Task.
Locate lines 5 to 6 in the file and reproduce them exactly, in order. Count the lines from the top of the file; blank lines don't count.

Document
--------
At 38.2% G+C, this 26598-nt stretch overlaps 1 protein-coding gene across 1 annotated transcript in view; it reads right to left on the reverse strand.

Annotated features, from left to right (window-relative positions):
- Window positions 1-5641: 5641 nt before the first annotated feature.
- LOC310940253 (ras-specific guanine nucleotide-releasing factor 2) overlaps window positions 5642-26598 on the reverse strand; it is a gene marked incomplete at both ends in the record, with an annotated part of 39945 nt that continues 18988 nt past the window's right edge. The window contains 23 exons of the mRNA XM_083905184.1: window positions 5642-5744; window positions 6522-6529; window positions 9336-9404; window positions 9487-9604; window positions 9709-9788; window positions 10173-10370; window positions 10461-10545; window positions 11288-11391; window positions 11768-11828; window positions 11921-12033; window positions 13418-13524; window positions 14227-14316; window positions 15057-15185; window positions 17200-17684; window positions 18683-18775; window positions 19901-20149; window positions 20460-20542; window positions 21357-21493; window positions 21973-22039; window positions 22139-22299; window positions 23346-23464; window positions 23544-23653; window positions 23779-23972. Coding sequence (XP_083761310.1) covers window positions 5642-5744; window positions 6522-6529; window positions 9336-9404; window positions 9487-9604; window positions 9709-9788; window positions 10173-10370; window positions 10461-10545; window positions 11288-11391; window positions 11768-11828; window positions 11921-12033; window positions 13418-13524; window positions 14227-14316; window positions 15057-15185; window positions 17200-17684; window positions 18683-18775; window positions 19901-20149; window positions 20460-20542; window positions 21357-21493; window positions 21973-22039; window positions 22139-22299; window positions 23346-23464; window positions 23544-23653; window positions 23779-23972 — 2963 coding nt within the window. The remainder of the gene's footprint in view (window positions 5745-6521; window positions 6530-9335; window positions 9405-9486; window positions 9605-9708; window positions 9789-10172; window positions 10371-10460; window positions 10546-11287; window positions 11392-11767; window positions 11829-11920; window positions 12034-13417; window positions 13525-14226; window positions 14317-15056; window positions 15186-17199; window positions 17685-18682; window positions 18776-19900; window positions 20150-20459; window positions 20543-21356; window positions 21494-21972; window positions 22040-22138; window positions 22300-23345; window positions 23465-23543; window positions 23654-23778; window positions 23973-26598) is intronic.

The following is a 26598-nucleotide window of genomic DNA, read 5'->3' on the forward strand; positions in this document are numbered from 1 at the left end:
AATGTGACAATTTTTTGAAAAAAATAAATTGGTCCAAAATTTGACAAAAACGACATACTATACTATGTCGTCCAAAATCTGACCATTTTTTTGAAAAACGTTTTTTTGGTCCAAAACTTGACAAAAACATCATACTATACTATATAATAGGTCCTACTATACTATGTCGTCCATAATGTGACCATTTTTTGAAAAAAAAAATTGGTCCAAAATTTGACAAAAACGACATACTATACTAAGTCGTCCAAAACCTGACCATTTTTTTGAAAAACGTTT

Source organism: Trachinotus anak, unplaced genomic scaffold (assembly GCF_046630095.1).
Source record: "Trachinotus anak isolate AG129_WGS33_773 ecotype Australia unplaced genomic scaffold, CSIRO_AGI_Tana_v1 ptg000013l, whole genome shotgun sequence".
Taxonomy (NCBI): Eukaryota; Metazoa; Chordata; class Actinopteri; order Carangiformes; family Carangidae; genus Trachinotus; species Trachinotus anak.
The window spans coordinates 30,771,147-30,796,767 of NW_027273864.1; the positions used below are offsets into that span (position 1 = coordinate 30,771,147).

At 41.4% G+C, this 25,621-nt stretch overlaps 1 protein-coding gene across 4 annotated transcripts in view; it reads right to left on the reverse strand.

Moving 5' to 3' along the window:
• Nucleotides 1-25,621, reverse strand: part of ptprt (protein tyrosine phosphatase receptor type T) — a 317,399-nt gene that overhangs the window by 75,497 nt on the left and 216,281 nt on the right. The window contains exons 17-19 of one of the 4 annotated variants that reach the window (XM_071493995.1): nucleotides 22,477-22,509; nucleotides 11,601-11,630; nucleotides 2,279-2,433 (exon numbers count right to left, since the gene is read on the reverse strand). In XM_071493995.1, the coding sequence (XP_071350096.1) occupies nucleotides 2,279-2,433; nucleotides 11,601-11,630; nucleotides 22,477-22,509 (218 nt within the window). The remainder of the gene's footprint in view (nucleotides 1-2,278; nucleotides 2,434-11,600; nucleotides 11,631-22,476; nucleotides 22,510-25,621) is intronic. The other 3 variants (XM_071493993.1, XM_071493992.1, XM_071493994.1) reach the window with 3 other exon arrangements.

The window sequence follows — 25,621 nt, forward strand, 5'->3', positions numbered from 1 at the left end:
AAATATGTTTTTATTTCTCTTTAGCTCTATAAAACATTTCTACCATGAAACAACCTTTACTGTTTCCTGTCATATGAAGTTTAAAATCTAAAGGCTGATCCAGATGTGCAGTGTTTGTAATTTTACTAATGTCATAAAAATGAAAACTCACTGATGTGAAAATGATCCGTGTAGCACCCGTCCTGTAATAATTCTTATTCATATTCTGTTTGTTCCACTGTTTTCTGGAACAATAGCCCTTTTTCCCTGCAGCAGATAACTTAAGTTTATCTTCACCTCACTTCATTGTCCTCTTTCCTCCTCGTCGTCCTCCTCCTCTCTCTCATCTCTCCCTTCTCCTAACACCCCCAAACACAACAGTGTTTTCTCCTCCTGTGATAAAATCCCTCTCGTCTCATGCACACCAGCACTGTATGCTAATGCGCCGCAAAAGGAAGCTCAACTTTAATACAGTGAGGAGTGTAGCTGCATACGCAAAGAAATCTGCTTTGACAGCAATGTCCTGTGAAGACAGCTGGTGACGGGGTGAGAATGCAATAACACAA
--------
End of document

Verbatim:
The following is a 26598-nucleotide window of genomic DNA, read 5'->3' on the forward strand; positions in this document are numbered from 1 at the left end:
AATGTGACAATTTTTTGAAAAAAATAAATTGGTCCAAAATTTGACAAAAACGACATACTATACTATGTCGTCCAAAATCTGACCATTTTTTTGAAAAACGTTTTTTTGGTCCAAAACTTGACAAAAACATCATACTATACTATATAATAGGTCCTACTATACTATGTCGTCCATAATGTGACCATTTTTTGAAAAAAAAAATTGGTCCAAAATTTGACAAAAACGACATACTATACTAAGTCGTCCAAAACCTGACCATTTTTTTGAAAAACGTTT